This calculator tells you how much your remote work is reducing your company's emissions
2 min read
Ending your daily commute might lower your footprint—but not always.
When businesses and schools shut down in Los Angeles a year ago for the pandemic, the city's smoggy skies cleared and rush hour traffic disappeared . Pollution also shrank in other cities . It seemed like a sign of how much climate emissions and air pollution could drop if companies decided to let more employees work from home permanently.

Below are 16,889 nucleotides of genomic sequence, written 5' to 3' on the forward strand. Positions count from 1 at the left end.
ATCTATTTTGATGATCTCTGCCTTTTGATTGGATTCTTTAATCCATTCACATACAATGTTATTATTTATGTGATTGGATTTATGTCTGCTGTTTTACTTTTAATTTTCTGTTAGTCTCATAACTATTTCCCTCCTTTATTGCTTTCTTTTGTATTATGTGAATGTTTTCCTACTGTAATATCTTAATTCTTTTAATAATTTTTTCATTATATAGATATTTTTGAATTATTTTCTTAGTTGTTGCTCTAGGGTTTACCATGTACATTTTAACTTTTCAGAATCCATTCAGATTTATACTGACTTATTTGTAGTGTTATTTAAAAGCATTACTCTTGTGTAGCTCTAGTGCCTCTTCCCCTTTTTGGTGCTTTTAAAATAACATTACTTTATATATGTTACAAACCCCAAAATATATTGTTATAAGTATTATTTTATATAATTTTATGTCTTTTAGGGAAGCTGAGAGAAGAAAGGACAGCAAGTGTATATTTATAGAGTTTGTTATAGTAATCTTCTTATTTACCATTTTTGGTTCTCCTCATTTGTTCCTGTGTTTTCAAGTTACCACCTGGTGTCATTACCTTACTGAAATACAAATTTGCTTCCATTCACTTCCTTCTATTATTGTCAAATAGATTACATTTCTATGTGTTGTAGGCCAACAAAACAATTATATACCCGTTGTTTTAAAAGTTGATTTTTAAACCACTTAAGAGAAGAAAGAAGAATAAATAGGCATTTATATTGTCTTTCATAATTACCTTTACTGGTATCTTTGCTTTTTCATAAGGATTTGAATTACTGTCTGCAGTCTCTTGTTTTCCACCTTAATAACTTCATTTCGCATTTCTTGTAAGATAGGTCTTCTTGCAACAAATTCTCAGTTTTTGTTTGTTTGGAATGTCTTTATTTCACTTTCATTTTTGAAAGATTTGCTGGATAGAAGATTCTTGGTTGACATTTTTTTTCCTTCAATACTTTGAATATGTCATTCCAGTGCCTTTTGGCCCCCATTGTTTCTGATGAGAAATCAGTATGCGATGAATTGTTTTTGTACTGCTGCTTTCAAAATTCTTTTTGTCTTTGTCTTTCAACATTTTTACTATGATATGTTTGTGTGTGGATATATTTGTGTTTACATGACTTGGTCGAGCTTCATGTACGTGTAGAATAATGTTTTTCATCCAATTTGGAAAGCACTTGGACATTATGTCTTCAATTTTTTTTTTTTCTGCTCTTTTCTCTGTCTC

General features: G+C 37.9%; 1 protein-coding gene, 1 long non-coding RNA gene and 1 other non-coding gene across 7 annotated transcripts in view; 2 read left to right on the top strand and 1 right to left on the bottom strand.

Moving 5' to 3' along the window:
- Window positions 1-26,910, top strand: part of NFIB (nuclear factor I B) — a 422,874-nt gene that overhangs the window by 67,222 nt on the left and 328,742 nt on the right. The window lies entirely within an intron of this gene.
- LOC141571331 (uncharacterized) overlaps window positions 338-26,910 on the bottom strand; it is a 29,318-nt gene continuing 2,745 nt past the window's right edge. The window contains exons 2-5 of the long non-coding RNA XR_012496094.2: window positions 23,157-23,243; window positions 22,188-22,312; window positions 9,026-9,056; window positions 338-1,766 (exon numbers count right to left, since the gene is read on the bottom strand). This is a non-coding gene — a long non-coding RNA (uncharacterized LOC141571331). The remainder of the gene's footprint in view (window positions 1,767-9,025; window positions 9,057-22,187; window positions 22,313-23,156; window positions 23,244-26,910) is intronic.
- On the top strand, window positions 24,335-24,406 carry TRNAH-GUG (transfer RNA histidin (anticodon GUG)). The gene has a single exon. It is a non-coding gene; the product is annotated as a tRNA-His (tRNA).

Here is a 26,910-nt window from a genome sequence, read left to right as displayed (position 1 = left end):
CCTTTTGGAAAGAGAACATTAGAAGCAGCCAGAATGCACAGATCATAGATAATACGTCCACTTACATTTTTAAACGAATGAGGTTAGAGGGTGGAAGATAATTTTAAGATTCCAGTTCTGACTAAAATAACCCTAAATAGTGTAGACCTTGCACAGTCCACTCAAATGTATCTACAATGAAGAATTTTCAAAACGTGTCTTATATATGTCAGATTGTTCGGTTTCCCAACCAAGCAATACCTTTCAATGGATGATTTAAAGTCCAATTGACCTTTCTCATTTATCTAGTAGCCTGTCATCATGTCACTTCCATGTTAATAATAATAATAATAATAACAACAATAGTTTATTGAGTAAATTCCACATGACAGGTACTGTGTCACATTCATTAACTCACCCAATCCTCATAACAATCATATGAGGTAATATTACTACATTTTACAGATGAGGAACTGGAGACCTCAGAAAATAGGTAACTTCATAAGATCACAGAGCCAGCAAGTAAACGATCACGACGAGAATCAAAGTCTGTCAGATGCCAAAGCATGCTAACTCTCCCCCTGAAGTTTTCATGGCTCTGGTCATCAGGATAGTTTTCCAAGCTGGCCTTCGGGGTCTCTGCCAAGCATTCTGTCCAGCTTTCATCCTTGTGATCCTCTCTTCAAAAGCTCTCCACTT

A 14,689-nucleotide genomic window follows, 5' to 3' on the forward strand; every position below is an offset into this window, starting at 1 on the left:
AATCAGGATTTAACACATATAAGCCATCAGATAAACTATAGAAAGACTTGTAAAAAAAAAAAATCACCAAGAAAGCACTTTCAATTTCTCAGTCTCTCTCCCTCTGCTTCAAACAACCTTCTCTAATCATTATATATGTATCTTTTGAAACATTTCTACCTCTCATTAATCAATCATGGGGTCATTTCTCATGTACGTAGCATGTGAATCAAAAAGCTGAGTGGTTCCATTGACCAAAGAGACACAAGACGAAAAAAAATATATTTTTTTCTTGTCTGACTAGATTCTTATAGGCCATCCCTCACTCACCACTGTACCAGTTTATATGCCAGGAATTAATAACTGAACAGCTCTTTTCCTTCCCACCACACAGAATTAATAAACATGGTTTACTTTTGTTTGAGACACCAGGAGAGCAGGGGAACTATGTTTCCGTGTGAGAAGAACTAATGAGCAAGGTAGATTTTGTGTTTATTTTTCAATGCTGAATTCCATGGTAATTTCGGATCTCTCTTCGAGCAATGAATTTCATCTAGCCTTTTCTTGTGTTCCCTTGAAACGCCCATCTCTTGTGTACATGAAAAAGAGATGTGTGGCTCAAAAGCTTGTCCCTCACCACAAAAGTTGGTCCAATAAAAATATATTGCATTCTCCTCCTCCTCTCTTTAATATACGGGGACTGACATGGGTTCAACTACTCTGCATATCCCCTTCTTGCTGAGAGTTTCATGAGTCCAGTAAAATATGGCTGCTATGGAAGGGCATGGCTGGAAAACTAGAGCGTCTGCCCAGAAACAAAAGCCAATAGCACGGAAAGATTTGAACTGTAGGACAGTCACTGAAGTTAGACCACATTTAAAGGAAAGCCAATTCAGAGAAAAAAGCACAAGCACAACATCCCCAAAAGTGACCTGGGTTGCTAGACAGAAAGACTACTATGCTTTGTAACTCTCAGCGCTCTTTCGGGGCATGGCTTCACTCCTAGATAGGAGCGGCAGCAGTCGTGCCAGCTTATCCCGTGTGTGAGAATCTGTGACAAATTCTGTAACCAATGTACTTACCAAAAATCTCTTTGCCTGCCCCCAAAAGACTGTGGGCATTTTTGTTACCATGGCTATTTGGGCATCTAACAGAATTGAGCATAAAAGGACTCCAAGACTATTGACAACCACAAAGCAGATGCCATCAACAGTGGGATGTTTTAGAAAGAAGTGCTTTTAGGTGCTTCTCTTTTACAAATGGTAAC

But the benefits aren't quite that simple. A new calculator lets companies plug in different scenarios in a handful of cities—San Francisco, New York, Houston, London, and Toronto—and see how changes to people's work patterns and commutes might impact overall emissions.

Unsurprisingly, commutes do matter: In a 500-person office in Houston, for example, if almost everyone who normally drives alone to work suddenly begins working from…
Adele Peters
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